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US researchers find a large asteroid held together by forces other than gravity

Saturday, August 16, 2014

Asteroid 1950 DA, Arecibo Observatory radar image

A team of researchers from the University of Tennessee, Knoxville, has confirmed that near-Earth asteroid (29075) 1950 DA is primarily held together by van der Waals forces rather than gravity. They have shown that the rotation rate of the 1.1 km asteroid is higher than could be possible if only gravity and friction were responsible for holding it together. Cohesive forces prevent large scale shedding of material and breakup of the asteroid. Their study was published Wednesday in Nature.

The researchers found that the bulk density 1.7±0.7 g/cm³ of the asteroid is approximately two times lower than the value required for self-gravity to balance out the centrifugal forces caused by rotation. As Ben Rozitis, a planetary scientist and a co-author of the study, told Space.com: "I was expecting to find a high-density metallic asteroid, as such an asteroid wouldn't require cohesive forces to hold itself together under its fast rotation. Instead we found the opposite! [...] We knew from previous work that this asteroid was rotating faster than it should be, and we wanted to know why".

Spectral observations of 1950DA indicated that it is either an E- or M-type asteroid in the Tholen classification. However, its low optical albedo and low radar circular polarization ratio (a very smooth surface at centimetre to decimetre scales) showed that it cannot be an E-type asteroid.

Unusually for an M-type asteroid (which are mostly metallic), 1950DA has low radar albedo. It would have been puzzling, if it was not for the Rosetta observations of 21 Lutetia, which is also an M-type asteroid with very similar low radar albedo. Researchers have used for 1950DA the same meteorite analogue which was earlier found to fit best 21 Lutetia: enstatite chondrite with grain density of 3.55 g/cm³. It allowed to calculate macro-porosity of 51±19%, indicating that 1950DA is a rubble-pile asteroid.

Taking into account thermal-infrared measurements of thermal inertia, presence of a fine-grained regolith is implied, primarily around 1950DA's equator. Negative ambient gravity near the equator of the asteroid (48±24% of its surface) requires existence of cohesive forces to prevent loss of material. This is similar to an effect noticed between the fine grains of regolith on the Moon. Lunar regolith was found to be highly cohesive because of van der Waals forces between grains by the Apollo 17 expedition in 1974.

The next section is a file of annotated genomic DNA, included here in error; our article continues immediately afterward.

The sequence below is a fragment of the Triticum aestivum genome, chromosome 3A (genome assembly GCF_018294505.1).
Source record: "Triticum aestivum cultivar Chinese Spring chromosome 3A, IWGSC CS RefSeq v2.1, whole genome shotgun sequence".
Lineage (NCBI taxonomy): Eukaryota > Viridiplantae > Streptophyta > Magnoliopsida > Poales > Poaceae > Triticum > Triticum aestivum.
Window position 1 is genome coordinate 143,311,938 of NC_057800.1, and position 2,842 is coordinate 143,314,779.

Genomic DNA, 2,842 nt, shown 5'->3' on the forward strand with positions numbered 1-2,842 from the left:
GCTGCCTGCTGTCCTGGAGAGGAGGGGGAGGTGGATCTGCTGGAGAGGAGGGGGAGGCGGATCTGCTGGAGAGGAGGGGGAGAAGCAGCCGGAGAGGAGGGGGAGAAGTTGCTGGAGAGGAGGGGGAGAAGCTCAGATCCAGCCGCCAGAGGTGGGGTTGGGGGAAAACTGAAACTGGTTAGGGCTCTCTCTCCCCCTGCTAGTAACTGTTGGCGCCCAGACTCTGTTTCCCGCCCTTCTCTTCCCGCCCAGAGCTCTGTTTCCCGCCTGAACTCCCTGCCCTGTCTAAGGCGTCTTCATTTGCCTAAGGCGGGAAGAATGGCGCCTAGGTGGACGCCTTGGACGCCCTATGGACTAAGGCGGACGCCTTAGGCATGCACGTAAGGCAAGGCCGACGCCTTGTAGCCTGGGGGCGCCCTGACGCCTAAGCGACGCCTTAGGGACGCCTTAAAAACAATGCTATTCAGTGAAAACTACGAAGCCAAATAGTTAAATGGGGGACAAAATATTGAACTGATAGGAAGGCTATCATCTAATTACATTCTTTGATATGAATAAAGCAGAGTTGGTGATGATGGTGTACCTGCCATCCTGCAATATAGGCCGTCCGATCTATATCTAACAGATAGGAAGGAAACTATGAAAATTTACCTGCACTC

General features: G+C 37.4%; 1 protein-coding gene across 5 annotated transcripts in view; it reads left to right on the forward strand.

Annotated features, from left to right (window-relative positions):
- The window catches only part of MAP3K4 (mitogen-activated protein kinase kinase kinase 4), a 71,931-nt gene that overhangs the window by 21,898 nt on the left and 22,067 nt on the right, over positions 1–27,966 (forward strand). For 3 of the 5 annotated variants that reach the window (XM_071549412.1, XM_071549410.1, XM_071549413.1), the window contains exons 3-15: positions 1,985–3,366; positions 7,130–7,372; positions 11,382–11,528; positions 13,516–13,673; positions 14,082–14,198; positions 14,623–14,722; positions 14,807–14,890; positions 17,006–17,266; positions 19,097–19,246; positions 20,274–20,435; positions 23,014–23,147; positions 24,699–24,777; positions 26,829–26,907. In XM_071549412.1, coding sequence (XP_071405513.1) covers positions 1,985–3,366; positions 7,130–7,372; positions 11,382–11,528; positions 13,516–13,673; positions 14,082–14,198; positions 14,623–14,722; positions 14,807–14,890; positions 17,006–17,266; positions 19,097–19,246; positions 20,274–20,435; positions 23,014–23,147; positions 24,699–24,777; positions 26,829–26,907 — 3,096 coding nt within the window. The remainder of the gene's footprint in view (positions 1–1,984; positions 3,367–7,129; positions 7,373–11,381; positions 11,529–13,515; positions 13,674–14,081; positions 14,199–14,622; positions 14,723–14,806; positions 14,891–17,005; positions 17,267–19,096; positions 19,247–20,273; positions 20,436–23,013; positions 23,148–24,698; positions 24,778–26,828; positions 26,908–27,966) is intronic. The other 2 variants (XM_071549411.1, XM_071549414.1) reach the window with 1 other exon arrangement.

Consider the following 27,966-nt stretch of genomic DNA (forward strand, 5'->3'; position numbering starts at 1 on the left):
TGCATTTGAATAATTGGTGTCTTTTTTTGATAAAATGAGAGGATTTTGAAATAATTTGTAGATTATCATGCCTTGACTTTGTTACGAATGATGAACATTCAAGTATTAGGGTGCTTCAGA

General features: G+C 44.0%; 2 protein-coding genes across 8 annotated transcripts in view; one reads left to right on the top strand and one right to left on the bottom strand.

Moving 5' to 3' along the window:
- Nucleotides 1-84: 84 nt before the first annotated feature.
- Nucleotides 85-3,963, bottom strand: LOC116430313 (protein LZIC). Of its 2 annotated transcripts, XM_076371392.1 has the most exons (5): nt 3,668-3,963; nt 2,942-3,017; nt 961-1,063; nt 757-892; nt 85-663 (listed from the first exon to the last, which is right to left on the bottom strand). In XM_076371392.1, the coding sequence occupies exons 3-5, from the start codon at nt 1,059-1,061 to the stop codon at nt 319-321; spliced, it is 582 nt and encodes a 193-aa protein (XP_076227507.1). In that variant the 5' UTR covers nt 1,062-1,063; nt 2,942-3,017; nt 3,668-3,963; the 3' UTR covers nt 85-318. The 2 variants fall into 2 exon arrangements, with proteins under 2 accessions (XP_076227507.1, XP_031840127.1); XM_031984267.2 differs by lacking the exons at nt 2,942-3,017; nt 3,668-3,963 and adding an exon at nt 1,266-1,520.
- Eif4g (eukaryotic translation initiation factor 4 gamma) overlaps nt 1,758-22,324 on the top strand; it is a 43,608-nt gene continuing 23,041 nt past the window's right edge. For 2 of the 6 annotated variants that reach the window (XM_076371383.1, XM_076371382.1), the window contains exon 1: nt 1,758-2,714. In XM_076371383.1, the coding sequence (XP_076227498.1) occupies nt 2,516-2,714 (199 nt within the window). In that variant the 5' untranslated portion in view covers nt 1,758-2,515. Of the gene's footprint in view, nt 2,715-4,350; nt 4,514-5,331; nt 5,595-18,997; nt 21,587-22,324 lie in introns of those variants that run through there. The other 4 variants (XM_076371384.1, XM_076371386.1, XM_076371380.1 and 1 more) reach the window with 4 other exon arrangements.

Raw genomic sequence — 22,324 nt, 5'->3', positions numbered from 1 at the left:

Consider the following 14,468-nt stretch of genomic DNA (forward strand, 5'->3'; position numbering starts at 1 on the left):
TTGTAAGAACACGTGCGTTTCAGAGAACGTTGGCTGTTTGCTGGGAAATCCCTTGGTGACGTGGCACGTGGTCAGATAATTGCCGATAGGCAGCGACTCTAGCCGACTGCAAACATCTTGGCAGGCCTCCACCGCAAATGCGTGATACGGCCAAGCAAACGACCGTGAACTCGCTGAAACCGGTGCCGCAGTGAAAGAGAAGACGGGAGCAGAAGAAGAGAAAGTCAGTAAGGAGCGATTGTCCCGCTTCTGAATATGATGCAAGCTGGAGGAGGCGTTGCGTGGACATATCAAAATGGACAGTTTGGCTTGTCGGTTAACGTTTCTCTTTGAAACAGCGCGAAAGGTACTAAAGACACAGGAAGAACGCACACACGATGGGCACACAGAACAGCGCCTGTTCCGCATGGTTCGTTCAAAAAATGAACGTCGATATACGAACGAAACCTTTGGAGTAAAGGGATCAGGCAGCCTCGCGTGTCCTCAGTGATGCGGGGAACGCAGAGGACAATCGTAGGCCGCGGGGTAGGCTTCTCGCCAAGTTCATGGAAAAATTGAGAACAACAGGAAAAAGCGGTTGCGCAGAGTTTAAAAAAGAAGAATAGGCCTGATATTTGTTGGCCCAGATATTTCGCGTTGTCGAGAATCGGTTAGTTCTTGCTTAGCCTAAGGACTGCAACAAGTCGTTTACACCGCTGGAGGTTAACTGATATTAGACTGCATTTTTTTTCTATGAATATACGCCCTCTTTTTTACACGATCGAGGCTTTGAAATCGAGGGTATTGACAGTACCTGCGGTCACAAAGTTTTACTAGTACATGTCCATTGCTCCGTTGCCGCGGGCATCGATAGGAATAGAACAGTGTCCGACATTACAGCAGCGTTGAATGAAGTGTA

As Ben Rozitis explained: "We found a low-density rubble pile that traditionally would be unable to hold itself together unless cohesive forces were present. It's exciting because we've provided the first evidence that cohesive forces are important for small asteroids, which had only been predicted up until now."

The balance between cohesion and negative gravity requires small grain sizes consistent with the grain size distribution on 1950DA, and similar to that of another rubble-pile asteroid, (25143) Itokawa. Unlike Itokawa, 1950DA does not have large boulders on the surface; they may have been lost as 1950DA's rotation accelerated due to YORP effect. This effect results in a change of the rotation rate of an asteroid (either faster or slower), and is caused when the Sun heats up an object unevenly, due to asymmetric surface topography. As the heat escapes, the rotation rate is slowly changed due to an uneven rate of cooling. The researchers find that a rubble-pile asteroid may have a high rotation rate, if it is held together by cohesive forces between the grains. But as the spin rate increases due to YORP effect, the centrifugal force may cause the rubble pile to eventually separate as it happened with P/2013 R3.

The findings may have implications for asteroid impact avoidance. A very small impulse may break one potentially hazardous object into several pieces. As Ben Rozitis said: "You'd want to avoid interacting with the asteroid directly. An alternative is to use a 'gravity tractor,' or a heavy spacecraft placed near the asteroid, which uses the force of gravity to pull the asteroid off course". Bong Wie, an aerospace engineer at Iowa State University in Ames, noted: "I just hope that an asteroid on a collision course with Earth will not be spinning rapidly and it will not be a rubble-pile asteroid".

According to Daniel Scheeres, an aerospace engineer at the University of Colorado, Boulder, understanding such cohesive forces may also be important for future asteroid mining. Ben Rozitis clarified: "Mining missions intend to visit small asteroids about 10 meters (33 feet) or less in size, as it is thought that they are predominantly solid bodies. However, cohesive forces enable such small asteroids to be rubble piles instead. A small rubble-pile asteroid would be harder to interact with and collect, as it can easily deform or break up when subject to external forces."

The study was supported by Jet Propulsion Laboratory, California Institute of Technology and the NASA.


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